You can help give children in Africa a new way of learning, say St Ives computing firm
AN UNUSED laptop gathering dust in a corner of your attic could be the means by which children in the Third World experience a new way of learning.
Antech Computers of St Ives have joined forces with Cambridge-based renewable technology firm Beechdale Energy to help youngsters in a remote village in Gambia.
Sinchu Njabo is located about 20 miles east of the nearest town. There is no electricity in the village and no plans for any in the immediate future.
The average income per family in the area is 2000 dalasis per year, which is about �50. The local school has about 700 children, aged 7 to 16, on its roll.
Thanks to Yorkshire-based charity The Gambian Schools Trust, the school now has books. A new project is to provide the school with solar panels to power lighting and up to 10 laptops.
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A team of six from Beechdale Energy will be visiting the school to install the solar panels, designed by Cambridge-based firm 20-20 Solar, in January.
Before then Antech Computers are appealing for any unused laptops to be taken to their shop in Crown Street.
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All personal information will be removed and the computers reformatted, before being shipped out with the solar panels on October 24.
Tom Caldwell, owner of Antech Computers, said: “The shop is the smallest part of our business. We also do support for companies and in that capacity we support Beechdale. We were happy to be involved.”
Charity trustee Hilary Lawther said the computers would be like a dream come true for pupils and staff in Sinchu Njabo.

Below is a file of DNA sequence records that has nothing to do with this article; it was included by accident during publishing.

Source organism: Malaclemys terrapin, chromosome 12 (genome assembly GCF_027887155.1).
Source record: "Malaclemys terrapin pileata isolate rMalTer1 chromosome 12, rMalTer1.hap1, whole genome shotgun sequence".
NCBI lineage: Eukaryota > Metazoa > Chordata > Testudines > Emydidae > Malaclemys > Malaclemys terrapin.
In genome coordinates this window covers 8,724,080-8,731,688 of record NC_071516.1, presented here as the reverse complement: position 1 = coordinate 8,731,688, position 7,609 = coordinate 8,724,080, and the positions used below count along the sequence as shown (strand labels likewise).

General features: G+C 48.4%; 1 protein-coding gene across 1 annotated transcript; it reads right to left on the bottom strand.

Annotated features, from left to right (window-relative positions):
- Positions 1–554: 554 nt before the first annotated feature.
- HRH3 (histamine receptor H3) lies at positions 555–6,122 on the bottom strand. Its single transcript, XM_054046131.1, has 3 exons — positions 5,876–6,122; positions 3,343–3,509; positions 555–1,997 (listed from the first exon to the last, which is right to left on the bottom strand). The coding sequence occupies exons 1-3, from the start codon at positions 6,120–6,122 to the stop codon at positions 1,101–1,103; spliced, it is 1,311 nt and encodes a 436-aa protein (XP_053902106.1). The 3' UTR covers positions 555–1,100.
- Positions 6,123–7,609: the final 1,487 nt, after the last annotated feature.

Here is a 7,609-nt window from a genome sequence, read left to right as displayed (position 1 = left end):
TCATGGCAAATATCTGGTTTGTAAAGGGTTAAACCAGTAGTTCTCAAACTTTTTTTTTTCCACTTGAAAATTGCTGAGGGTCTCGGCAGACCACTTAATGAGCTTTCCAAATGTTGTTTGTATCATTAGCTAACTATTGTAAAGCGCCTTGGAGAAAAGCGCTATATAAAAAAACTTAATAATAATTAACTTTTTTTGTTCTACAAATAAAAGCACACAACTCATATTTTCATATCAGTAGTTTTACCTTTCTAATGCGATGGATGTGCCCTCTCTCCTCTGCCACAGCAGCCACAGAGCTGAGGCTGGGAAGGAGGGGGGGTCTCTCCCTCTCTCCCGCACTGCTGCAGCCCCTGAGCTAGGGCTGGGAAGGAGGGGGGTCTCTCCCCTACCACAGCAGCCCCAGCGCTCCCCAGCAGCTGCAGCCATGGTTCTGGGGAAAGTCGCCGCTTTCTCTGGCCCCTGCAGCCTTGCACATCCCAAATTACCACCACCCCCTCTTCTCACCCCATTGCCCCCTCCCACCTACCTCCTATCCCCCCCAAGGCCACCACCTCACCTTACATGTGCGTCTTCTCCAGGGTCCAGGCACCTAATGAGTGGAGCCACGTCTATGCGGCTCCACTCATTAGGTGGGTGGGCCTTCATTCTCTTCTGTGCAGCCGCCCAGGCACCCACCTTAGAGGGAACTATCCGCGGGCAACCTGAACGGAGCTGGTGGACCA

“The nearest Internet cafe is 30 miles away and most families cannot afford the transport costs to get there, let alone the cost of being online.
“This initiative by Beechdale Energy will provide the children in this area with a wonderful chance to experience a complete new way of learning, to acquire a new skill which can take them beyond the boundaries of their village.
“The provision of lighting in the school office will transform the working life of the teachers, it gets dark at around 7pm each day, after hours activities can be introduced.”
As well as installing the panels, the team from Beechdale will help with repair and construction work at the school during their visit.
Martin Jackson, director of Beechdale Energy said: “We are keen to give something back. We feel that getting personally involved and carrying out the work ourselves, we will gain from the experience also as individuals, great opportunity for our staff to work together on a good cause, experience another way of life, and have that feel good factor about what we are doing.
“By just giving a lump sum to a charity, this is not achieved. Obviously working with a lack of electricity in a very remote part of the country will in itself be a challenge, ensuring all our materials are taken with us as popping down to the local builders merchant will not be an option.
“Working in a different climate will create a challenge, our team is very excited as this opportunity.”
INFORMATION: Laptops must have Windows XP and must be donated by Sunday, October 9. CD encyclopedias are also welcome. Cambridgeshire schools interested in twinning opportunities should also call Beechdale Energy on 01223 264520. For more information go to www.beechdale-gambia-project.info